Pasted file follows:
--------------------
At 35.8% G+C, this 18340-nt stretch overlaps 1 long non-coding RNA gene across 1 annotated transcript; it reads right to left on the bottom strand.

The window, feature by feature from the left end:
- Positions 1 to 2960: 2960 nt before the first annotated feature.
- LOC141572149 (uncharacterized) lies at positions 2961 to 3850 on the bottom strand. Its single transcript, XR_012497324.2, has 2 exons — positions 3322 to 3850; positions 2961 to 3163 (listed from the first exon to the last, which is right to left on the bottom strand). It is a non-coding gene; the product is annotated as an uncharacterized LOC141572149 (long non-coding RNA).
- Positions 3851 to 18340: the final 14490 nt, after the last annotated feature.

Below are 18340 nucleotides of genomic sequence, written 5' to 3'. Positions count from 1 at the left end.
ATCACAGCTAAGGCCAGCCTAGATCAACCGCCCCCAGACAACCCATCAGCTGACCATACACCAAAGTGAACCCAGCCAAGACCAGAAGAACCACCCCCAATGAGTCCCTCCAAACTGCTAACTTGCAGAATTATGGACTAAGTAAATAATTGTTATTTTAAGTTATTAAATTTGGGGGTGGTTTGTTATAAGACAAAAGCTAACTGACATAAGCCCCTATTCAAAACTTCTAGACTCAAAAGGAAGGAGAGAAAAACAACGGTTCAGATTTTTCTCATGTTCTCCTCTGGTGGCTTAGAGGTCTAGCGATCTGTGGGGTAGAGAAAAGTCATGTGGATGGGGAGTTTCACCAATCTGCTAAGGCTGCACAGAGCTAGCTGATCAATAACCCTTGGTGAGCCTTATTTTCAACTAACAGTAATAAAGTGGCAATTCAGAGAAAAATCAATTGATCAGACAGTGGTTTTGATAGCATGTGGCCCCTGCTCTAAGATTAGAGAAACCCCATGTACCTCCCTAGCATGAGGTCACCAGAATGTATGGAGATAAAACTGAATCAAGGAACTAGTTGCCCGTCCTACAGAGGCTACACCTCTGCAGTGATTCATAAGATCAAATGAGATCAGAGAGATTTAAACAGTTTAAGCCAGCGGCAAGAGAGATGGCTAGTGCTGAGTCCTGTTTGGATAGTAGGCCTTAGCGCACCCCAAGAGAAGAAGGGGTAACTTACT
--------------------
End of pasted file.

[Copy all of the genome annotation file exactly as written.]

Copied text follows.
At 35.8% G+C, this 18340-nt stretch overlaps 1 long non-coding RNA gene across 1 annotated transcript; it reads right to left on the bottom strand.

The window, feature by feature from the left end:
- Positions 1 to 2960: 2960 nt before the first annotated feature.
- LOC141572149 (uncharacterized) lies at positions 2961 to 3850 on the bottom strand. Its single transcript, XR_012497324.2, has 2 exons — positions 3322 to 3850; positions 2961 to 3163 (listed from the first exon to the last, which is right to left on the bottom strand). It is a non-coding gene; the product is annotated as an uncharacterized LOC141572149 (long non-coding RNA).
- Positions 3851 to 18340: the final 14490 nt, after the last annotated feature.

Below are 18340 nucleotides of genomic sequence, written 5' to 3'. Positions count from 1 at the left end.
ATCACAGCTAAGGCCAGCCTAGATCAACCGCCCCCAGACAACCCATCAGCTGACCATACACCAAAGTGAACCCAGCCAAGACCAGAAGAACCACCCCCAATGAGTCCCTCCAAACTGCTAACTTGCAGAATTATGGACTAAGTAAATAATTGTTATTTTAAGTTATTAAATTTGGGGGTGGTTTGTTATAAGACAAAAGCTAACTGACATAAGCCCCTATTCAAAACTTCTAGACTCAAAAGGAAGGAGAGAAAAACAACGGTTCAGATTTTTCTCATGTTCTCCTCTGGTGGCTTAGAGGTCTAGCGATCTGTGGGGTAGAGAAAAGTCATGTGGATGGGGAGTTTCACCAATCTGCTAAGGCTGCACAGAGCTAGCTGATCAATAACCCTTGGTGAGCCTTATTTTCAACTAACAGTAATAAAGTGGCAATTCAGAGAAAAATCAATTGATCAGACAGTGGTTTTGATAGCATGTGGCCCCTGCTCTAAGATTAGAGAAACCCCATGTACCTCCCTAGCATGAGGTCACCAGAATGTATGGAGATAAAACTGAATCAAGGAACTAGTTGCCCGTCCTACAGAGGCTACACCTCTGCAGTGATTCATAAGATCAAATGAGATCAGAGAGATTTAAACAGTTTAAGCCAGCGGCAAGAGAGATGGCTAGTGCTGAGTCCTGTTTGGATAGTAGGCCTTAGCGCACCCCAAGAGAAGAAGGGGTAACTTACT